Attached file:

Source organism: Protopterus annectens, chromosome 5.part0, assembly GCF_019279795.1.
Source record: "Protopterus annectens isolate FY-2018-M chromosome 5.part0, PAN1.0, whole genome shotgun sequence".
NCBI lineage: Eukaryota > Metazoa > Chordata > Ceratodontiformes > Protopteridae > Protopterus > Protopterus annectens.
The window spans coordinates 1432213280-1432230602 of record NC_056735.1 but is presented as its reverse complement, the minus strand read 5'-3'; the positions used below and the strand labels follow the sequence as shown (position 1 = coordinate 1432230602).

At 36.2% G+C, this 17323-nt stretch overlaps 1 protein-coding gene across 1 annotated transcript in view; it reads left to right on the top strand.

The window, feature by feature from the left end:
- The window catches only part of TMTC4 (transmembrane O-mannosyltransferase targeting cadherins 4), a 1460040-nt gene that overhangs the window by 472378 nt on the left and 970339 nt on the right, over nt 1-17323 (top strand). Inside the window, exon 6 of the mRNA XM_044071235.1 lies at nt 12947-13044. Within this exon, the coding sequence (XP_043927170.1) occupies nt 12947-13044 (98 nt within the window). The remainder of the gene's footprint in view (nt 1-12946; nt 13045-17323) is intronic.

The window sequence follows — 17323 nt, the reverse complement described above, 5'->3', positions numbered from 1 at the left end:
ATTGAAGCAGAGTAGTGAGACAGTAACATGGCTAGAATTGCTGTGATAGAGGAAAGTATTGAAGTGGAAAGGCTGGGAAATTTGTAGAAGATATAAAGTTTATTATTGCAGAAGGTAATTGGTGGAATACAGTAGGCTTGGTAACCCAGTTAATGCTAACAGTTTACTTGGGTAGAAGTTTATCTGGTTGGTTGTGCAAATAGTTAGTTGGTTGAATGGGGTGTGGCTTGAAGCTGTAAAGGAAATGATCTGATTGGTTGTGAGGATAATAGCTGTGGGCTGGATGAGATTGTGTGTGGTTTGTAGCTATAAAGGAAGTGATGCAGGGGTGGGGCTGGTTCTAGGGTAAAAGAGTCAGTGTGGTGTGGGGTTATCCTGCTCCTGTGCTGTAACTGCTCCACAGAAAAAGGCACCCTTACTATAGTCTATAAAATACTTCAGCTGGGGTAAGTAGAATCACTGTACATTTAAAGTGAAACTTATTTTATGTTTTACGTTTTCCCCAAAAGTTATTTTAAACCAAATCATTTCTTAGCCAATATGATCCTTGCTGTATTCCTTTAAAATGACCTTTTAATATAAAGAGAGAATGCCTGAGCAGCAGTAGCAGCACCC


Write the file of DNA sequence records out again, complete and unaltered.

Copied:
Source organism: Protopterus annectens, chromosome 5.part0, assembly GCF_019279795.1.
Source record: "Protopterus annectens isolate FY-2018-M chromosome 5.part0, PAN1.0, whole genome shotgun sequence".
NCBI lineage: Eukaryota > Metazoa > Chordata > Ceratodontiformes > Protopteridae > Protopterus > Protopterus annectens.
The window spans coordinates 1432213280-1432230602 of record NC_056735.1 but is presented as its reverse complement, the minus strand read 5'-3'; the positions used below and the strand labels follow the sequence as shown (position 1 = coordinate 1432230602).

At 36.2% G+C, this 17323-nt stretch overlaps 1 protein-coding gene across 1 annotated transcript in view; it reads left to right on the top strand.

The window, feature by feature from the left end:
- The window catches only part of TMTC4 (transmembrane O-mannosyltransferase targeting cadherins 4), a 1460040-nt gene that overhangs the window by 472378 nt on the left and 970339 nt on the right, over nt 1-17323 (top strand). Inside the window, exon 6 of the mRNA XM_044071235.1 lies at nt 12947-13044. Within this exon, the coding sequence (XP_043927170.1) occupies nt 12947-13044 (98 nt within the window). The remainder of the gene's footprint in view (nt 1-12946; nt 13045-17323) is intronic.

The window sequence follows — 17323 nt, the reverse complement described above, 5'->3', positions numbered from 1 at the left end:
ATTGAAGCAGAGTAGTGAGACAGTAACATGGCTAGAATTGCTGTGATAGAGGAAAGTATTGAAGTGGAAAGGCTGGGAAATTTGTAGAAGATATAAAGTTTATTATTGCAGAAGGTAATTGGTGGAATACAGTAGGCTTGGTAACCCAGTTAATGCTAACAGTTTACTTGGGTAGAAGTTTATCTGGTTGGTTGTGCAAATAGTTAGTTGGTTGAATGGGGTGTGGCTTGAAGCTGTAAAGGAAATGATCTGATTGGTTGTGAGGATAATAGCTGTGGGCTGGATGAGATTGTGTGTGGTTTGTAGCTATAAAGGAAGTGATGCAGGGGTGGGGCTGGTTCTAGGGTAAAAGAGTCAGTGTGGTGTGGGGTTATCCTGCTCCTGTGCTGTAACTGCTCCACAGAAAAAGGCACCCTTACTATAGTCTATAAAATACTTCAGCTGGGGTAAGTAGAATCACTGTACATTTAAAGTGAAACTTATTTTATGTTTTACGTTTTCCCCAAAAGTTATTTTAAACCAAATCATTTCTTAGCCAATATGATCCTTGCTGTATTCCTTTAAAATGACCTTTTAATATAAAGAGAGAATGCCTGAGCAGCAGTAGCAGCACCC